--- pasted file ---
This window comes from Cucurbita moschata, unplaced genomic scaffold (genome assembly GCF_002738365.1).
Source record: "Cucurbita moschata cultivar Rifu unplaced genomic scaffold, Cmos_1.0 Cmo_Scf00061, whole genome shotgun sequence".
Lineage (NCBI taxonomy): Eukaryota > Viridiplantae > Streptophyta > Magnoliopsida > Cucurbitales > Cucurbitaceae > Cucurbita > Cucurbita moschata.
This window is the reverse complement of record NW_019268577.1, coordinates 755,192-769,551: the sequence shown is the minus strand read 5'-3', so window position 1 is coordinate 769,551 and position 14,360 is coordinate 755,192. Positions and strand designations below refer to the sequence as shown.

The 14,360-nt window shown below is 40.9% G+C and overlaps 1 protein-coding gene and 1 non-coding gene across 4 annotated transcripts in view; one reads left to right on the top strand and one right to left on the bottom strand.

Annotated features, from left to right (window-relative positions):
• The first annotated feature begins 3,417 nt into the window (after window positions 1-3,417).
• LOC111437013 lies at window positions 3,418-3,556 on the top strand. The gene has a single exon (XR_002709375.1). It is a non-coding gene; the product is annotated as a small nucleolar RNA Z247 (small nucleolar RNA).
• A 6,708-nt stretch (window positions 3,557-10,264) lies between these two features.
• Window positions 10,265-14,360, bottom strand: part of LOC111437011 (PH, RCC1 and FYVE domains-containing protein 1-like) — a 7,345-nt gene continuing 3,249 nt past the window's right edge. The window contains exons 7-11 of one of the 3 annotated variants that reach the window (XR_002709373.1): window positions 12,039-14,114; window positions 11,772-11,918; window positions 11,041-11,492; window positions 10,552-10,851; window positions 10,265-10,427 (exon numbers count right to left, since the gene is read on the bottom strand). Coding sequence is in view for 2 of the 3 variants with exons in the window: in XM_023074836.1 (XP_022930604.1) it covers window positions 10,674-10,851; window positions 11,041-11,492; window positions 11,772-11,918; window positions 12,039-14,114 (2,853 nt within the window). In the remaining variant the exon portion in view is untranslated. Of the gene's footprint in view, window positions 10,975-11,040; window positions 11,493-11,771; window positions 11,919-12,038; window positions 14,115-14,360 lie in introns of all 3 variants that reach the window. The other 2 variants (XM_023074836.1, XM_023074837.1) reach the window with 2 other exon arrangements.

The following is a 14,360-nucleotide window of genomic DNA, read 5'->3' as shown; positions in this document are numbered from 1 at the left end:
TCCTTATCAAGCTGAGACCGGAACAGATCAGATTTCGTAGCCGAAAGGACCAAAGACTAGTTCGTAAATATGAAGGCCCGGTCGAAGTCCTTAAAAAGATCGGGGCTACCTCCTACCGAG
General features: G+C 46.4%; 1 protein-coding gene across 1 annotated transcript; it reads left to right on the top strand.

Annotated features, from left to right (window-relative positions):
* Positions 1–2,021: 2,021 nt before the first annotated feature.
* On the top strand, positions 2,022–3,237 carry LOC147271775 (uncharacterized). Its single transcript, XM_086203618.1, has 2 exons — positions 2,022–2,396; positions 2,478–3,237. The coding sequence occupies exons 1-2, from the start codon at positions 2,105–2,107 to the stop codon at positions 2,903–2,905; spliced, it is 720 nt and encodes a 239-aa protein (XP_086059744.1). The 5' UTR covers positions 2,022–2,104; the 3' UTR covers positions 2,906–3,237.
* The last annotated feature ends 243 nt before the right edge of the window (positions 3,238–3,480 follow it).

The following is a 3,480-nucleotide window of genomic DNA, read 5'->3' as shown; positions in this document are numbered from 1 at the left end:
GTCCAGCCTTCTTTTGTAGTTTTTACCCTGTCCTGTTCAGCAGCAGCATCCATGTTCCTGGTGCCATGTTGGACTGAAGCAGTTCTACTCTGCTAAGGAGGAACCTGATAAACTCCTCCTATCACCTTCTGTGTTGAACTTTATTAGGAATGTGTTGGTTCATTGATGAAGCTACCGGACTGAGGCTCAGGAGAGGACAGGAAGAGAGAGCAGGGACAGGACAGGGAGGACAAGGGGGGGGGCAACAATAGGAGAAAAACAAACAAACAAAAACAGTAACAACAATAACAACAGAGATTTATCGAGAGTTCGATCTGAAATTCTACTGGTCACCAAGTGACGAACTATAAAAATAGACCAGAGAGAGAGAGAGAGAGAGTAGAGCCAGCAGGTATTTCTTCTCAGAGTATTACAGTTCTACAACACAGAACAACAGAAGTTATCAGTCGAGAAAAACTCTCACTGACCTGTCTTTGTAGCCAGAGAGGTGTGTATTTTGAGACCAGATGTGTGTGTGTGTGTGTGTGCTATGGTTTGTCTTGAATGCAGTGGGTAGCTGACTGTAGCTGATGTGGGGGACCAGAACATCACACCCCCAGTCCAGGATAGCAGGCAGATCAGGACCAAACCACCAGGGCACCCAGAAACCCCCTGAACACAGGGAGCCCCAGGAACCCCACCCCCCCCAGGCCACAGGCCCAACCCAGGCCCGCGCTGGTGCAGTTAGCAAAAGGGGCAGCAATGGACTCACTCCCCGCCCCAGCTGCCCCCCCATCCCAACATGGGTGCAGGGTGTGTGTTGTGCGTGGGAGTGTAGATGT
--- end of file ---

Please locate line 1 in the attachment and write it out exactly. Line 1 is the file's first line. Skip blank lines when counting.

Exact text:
This window comes from Cucurbita moschata, unplaced genomic scaffold (genome assembly GCF_002738365.1).